Arizona's Life Science Market Heats up (But It’s a Dry Heat)
Arizona is not exactly the first place one thinks of when it comes to the life sciences. But, like many states and municipalities, Arizona and Phoenix, Arizona, are working hard to grow the life science industry.
Christine Mackay, director of Phoenix community and economic development at the City of Phoenix, told GlobeSt.com, “For Phoenix, growth in the bioscience and healthcare industry means stable, quality jobs with defined career progressions for our residents and the many new people moving to the market.”
She went on to say, “Our home, Maricopa County, saw the greatest population increase numbers in 2016 and 2017. These new residents are able to find opportunity in this rapidly growing sector. Jobs have been growing 14 percent faster than the U.S. overall in bioscience and healthcare.”
The Business Environment
According to AZBio, bioscience companies in Arizona employed 25,686 people in 2016 in 1,310 individual businesses. Since 2015, the life science industry employment in the state has grown by 9 percent, twice that of the country.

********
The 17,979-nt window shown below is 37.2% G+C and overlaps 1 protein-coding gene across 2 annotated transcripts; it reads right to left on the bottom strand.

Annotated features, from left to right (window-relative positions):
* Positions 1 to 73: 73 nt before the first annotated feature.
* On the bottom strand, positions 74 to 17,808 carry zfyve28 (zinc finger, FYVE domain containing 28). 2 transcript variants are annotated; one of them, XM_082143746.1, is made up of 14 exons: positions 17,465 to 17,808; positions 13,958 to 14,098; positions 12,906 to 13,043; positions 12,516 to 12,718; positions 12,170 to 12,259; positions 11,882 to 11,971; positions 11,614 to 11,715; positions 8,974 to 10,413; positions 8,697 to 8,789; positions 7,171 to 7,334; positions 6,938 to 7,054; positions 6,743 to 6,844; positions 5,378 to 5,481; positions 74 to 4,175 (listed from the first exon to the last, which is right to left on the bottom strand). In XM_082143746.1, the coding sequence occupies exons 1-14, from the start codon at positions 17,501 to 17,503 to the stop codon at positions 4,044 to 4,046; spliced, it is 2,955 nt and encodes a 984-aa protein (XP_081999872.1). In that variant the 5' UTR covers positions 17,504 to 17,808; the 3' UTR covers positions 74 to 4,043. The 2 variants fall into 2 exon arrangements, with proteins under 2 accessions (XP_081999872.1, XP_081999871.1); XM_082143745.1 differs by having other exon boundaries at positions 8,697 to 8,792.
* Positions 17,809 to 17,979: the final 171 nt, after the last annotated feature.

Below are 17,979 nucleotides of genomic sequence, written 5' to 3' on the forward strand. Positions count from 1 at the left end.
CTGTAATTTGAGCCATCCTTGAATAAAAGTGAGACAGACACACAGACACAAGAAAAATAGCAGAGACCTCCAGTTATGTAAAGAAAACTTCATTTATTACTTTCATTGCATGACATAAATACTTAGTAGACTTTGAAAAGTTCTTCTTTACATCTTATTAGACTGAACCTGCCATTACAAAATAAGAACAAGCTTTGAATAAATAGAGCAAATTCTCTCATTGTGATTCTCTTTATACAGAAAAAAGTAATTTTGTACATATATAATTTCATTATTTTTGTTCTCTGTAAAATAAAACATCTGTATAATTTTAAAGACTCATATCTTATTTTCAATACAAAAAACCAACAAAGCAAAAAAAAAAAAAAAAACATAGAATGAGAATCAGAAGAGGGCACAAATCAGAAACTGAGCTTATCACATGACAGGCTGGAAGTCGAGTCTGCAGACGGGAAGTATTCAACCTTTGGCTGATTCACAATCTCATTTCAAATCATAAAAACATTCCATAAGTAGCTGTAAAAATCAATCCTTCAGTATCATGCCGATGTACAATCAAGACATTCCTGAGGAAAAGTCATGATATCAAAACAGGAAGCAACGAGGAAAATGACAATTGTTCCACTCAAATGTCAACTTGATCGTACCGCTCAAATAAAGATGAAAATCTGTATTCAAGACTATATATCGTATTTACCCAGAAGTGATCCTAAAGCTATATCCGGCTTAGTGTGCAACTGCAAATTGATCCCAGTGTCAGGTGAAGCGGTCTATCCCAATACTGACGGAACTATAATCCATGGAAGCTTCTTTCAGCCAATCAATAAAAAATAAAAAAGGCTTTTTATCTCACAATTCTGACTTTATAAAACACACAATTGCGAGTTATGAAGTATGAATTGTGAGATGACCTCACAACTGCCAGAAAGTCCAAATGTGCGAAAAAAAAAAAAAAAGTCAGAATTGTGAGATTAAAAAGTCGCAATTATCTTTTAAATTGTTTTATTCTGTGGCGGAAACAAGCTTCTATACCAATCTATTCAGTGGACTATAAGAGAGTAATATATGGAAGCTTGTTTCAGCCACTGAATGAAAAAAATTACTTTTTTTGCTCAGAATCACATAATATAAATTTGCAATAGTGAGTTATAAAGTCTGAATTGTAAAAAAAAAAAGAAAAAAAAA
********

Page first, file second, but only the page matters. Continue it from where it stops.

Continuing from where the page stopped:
For example, on February 21, 2019, the Flinn Foundation topped $1 million in funding support for Arizona bioscience startup companies, choosing six startups to participate in its 2019 Bioscience Entrepreneurship Program. Since 2014, the Flinn Foundation has picked 34 Arizona bioscience startups to participate in the program.
Three of the companies were in the Phoenix area and three were in Tucson. They include AdviNow Medical (Scottsdale); CATS Tonometer (Tucson); Desert Valley Tech (Mesa); Emagine Solutions Technology (Tucson); NANOPEC (Tucson); and Ordinatrix (Phoenix).
Each company received a $30,000 grant and a professional-developed business plan. The award is administered by the Arizona BioIndustry Association.
On January 16, the Mayo Clinic-ASU MedTech Accelerator, a collaboration between Mayo Clinic (which has a major campus in Scottsdale, a suburb of Phoenix) and Arizona State University, announced it was accepting applications.